Henry Langdon Childe (1781–1874) was an English showman, known as a developer of the magic lantern and dissolving views, a precursor of the dissolve in cinematic technique. While the priority question on the technical innovations Childe used is still debated, he established the use of double and triple lanterns for special theatrical effects, to the extent that the equipment involved became generally available through suppliers to other professionals.[1] By the 1840s the "dissolving view", rooted in Gothic horror, had become a staple of illustrated talks with restrained animations.[2]

Early life

Childe was born in Poole, Dorset the youngest of three children. He and his wife Elizabeth had one daughter Maria. She is recorded in the 1851 census as an artist in glass, living in Lambeth with her parents.[3]

Development of lantern technique

Paul de Philipsthal used a magic lantern in London in 1802, for a phantasmagoria;[4] he used effects such as animation of images, and a lantern on rails so that images could be changed in size.[5] Childe reportedly worked for Philipsthal.[6] He demonstrated his own magic lantern at the Sanspareil Theatre which was replaced by 1806, by the Adelphi Theatre.[7]

The magic lantern had not advanced much from the 17th century to the latter part of the 18th century. Childe used achromatic lenses and an improved oil-lamp; and moved to the limelight, then associated with Thomas Drummond.[8] The limelight has also been attributed to Robert Hare, and Goldsworthy Gurney. In Childe's hands, it increased the scale and brightness of the projected images at public performances.[9][10]

It was the combination of the double image and the improved lighting that made the lantern technique standard for a time;[11] credit for this advance in projection, underpinning "dissolving views" in practice, has been given to John Benjamin Dancer.[12] The innovations of Childe and the instrument-maker Edward Marmaduke Clarke (the "biscenascope") played a part in displacing the diorama as a fashionable entertainment; it was a type of double lantern, but in fact had a single light source, divided by a mirror system.[13][14]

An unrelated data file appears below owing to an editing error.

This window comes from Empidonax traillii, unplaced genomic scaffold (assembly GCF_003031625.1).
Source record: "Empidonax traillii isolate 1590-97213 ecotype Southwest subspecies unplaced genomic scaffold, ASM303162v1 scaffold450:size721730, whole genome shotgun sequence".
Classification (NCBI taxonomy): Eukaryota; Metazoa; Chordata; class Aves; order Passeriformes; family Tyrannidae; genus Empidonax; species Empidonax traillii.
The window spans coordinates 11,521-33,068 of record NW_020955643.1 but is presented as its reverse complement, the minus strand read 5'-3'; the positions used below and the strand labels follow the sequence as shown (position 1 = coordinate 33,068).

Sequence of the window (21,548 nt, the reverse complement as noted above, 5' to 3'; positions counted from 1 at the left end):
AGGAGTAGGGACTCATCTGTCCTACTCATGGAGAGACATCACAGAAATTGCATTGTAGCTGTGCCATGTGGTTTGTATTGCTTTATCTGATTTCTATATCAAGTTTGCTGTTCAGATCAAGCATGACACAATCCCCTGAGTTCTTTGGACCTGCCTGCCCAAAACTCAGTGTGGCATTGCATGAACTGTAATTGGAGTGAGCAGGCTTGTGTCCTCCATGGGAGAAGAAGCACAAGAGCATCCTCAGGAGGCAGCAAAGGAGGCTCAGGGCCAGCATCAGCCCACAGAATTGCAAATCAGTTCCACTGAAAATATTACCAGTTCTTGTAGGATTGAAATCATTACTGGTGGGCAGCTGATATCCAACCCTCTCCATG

Claims of priority were made on Childe's behalf, by 1885.[15] On this account, repeated in the Dictionary of National Biography account of 1887, Childe innovated with his method of "dissolving views": one picture appeared to fade away, while another as gradually took its place, an effect created by two lanterns with shutters. He worked from 1807, and completed his method in 1818; a brother of the artist Elias Childe, he had learned while still a young man to paint on glass, and prepared his own lantern slides.[8][16]

The date of the original introduction of dissolving views was the subject of an 1893 debate in The Optical and Magic Lantern Journal. At that point, the search for the earliest written reference to the technique was pushed back only to 1843, in the 25 March issue of the Magazine of Science. Later, a slightly earlier reference was found, to the 12 and 19 February issues during 1842 of The Mirror of Literature, Amusement, and Instruction. Childe had made a demonstration on 5 December 1840, at the Adelaide Gallery in London, before those at the Royal Polytechnic Institution the following year.[14]